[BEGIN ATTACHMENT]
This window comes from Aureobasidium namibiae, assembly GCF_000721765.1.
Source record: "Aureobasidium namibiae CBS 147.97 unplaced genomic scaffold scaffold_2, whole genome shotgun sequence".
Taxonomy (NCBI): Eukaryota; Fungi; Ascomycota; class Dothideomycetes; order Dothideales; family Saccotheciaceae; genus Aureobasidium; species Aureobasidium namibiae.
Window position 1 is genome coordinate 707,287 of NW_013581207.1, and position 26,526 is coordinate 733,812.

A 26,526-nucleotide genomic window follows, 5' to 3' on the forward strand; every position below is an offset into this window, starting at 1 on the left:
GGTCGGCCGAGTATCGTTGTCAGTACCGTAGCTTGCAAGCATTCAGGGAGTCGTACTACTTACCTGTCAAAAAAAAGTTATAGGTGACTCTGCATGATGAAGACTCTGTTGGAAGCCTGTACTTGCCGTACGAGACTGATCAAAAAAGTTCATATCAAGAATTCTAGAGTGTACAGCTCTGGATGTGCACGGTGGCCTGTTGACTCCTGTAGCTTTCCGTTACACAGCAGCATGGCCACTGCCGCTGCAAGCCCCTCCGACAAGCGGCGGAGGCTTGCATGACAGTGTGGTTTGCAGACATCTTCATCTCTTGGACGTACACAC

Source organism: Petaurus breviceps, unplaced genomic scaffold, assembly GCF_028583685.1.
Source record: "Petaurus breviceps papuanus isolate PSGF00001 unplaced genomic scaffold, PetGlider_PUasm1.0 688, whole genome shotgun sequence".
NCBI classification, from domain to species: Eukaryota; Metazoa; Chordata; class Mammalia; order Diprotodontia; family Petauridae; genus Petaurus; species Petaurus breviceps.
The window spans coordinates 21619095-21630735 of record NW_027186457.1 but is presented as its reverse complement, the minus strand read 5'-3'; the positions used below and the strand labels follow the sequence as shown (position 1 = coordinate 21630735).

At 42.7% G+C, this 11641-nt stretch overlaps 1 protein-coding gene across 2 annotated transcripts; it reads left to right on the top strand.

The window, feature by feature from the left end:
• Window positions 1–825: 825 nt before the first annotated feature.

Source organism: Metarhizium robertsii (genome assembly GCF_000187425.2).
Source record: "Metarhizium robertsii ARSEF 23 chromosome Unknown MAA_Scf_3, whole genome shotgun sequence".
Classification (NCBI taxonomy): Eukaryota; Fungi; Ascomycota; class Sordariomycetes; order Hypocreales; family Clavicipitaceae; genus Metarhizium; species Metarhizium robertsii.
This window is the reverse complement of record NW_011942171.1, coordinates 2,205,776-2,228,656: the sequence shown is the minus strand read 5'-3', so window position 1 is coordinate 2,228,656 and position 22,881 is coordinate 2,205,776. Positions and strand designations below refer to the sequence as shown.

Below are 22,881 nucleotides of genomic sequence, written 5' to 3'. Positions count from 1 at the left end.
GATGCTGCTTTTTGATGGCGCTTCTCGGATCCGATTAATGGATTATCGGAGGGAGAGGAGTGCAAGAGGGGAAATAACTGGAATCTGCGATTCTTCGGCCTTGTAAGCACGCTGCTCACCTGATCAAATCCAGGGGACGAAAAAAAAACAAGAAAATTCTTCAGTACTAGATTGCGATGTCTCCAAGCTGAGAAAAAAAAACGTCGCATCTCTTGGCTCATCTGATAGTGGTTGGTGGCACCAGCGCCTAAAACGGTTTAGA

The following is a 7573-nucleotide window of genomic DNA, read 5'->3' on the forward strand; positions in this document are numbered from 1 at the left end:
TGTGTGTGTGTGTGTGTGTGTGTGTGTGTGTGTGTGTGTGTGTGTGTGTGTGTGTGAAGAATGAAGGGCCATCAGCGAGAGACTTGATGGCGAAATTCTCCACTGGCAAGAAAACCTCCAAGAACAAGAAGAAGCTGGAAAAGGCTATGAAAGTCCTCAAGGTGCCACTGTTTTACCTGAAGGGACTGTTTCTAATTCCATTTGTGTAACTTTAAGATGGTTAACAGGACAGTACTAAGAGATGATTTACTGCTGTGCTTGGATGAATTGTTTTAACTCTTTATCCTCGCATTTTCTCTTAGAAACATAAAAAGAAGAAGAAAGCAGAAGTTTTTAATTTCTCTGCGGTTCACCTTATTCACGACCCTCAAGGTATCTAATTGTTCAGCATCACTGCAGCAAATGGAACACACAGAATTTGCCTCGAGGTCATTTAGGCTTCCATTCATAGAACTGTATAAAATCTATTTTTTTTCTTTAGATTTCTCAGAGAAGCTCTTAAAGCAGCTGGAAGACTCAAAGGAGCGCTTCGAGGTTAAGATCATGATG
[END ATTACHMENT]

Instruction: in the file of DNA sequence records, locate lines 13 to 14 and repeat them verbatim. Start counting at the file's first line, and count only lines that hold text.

• Window positions 1–825: 825 nt before the first annotated feature.

Source organism: Metarhizium robertsii (genome assembly GCF_000187425.2).